Therefore, a myriad of ethical problems could be unleashed as airlines such as American edge closer to invasiveness in order to “personalize” and ultimately profit. From this perspective, even a “right to privacy” seems rather superficial. In line with Locke’s theory of government, privacy is likely a domain in which a natural rather than merely government-sanctioned right exists, owing to the “gut reaction” that a person knows too much, and is thus “creepy.” In business terms, airline managements may want to remember that marginal increases in revenue decrease to a point below the corresponding increases in marginal cost. Attentiveness to a naturalistic ethic is part of management in that that sort of “gut reaction” can keep a manager from crossing the line, financially and otherwise.



1. Jack Nicas, “How Airlines Are Mining Personal Data In-Flight,” The Wall Street Journal, November 8, 2013.
2. Ibid.

Monday, November 18, 2013

The Continual Campaign Eclipses Governance in Congress: Fixing Obamacare

The sordid, all-consuming encroachments of electoral politics into governance in the U.S. Congress could all-too-easily ride the entrails of Obamacare’s hemorrhaging web-site. Amid this undercurrent of political calculus under the subterfuge of governance and the public good, the public’s faith that the aggregation of the “producers’” self-interests will maximize or satisfice the general welfare remained invisible to the naked eye.
Let’s take the “fix it” vote that occurred in the U.S. House on November 15, 2013. Thirty-nine Democrats voted for the Republican-sponsored bill giving health insurers the option to continue selling plans not meeting the minimum standards in the Affordable Care Act (a.k.a. Obamacare). President Obama had said he would veto the bill because it “threatens the health security of hard working, middle class families.”[1] The sensationalistic conclusion reached by some journalists chastises the 39 Democrats for “breaking ranks” as if horses charging out of a barn billowing noxious smoke (fortunately those horses already had a solid health-insurance plan). Let’s not be so hasty in swallowing the media’s hay.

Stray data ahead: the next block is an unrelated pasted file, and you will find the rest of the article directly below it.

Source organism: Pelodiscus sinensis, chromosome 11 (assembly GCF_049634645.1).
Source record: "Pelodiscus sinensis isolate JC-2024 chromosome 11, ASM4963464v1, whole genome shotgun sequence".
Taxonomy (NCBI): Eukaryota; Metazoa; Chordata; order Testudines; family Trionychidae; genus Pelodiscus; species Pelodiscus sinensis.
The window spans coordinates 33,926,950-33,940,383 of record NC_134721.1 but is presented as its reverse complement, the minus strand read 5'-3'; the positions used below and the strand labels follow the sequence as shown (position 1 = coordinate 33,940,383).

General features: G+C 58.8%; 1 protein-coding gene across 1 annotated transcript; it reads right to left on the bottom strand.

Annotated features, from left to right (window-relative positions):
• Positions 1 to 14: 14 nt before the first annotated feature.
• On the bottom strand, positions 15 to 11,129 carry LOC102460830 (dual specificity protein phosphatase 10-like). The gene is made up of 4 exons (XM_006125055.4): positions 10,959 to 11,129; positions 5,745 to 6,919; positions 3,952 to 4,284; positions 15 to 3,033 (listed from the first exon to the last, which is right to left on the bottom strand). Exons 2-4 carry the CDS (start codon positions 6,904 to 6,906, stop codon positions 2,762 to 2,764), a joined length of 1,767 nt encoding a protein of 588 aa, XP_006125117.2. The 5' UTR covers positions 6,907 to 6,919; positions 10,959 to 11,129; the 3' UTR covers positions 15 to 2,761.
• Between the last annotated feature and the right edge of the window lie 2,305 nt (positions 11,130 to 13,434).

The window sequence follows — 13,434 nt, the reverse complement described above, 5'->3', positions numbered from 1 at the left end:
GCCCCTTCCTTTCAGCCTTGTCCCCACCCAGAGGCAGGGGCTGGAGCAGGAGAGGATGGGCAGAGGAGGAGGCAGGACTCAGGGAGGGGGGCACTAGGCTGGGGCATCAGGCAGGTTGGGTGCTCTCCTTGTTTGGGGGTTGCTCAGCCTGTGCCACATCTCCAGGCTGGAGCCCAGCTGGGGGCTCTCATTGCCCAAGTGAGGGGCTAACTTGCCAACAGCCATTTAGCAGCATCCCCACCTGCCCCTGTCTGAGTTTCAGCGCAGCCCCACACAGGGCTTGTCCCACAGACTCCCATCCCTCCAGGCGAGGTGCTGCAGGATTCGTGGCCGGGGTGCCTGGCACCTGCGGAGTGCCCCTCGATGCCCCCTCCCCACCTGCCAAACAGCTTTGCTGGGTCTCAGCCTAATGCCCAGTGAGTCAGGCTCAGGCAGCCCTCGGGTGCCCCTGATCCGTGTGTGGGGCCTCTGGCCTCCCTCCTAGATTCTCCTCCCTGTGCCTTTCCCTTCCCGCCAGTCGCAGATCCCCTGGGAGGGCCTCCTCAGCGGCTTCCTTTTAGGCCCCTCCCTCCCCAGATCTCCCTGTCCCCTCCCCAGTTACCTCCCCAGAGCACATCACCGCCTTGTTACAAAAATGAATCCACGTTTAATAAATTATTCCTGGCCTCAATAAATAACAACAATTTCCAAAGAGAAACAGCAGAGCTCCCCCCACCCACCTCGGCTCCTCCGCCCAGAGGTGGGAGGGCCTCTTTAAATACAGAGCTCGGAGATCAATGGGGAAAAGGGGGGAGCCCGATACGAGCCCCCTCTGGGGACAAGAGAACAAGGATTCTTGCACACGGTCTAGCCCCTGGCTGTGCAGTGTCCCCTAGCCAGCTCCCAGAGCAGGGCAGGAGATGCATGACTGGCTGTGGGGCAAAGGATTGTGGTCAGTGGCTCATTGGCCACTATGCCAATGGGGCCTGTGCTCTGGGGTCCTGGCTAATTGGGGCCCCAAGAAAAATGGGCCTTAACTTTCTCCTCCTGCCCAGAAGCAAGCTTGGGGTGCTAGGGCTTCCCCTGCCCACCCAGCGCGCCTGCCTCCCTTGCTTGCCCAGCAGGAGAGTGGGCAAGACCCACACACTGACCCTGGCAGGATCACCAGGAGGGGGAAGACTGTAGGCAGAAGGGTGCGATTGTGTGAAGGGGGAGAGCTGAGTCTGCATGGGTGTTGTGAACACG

According to Rep. Jim Clyburn (D-SC), only nine or so of the thirty-nine Democrats voting for the Republican bill had “real serious concerns” with the Affordable Care Act itself; the rest of the thirty-nine were “insulating themselves against sound bites.”[2] Many of the insulators considered themselves vulnerable to a Republican challenger in the next election and thus sought to deprive “the enemy” of an easy talking-point. Political self-preservation is a creed that no politician would recognize as a betrayal. “I don’t blame anyone for insulating themselves from these sound bites because that’s the world we live in, unfortunately,” Clyburn lamented.[3] I want to unpack this statement because I think “there’s gold under them there hills!”
Ridding a potential electoral opponent of as many baleful talking points as possible falls under the rubric of a political campaign rather than governance. So the thirty “defectors” motivated by reelection rather than policy were in the campaign mode while governing as legislators. Ultimately, refusing to stop skating on the ice in keep waving at spectators defeats the person’s own supposed goal to ice-fish—skating being a necessary means of reaching the hole and hut. In other words, the means becomes the end, while the original goal is tacitly dismissed like an unwanted step-child.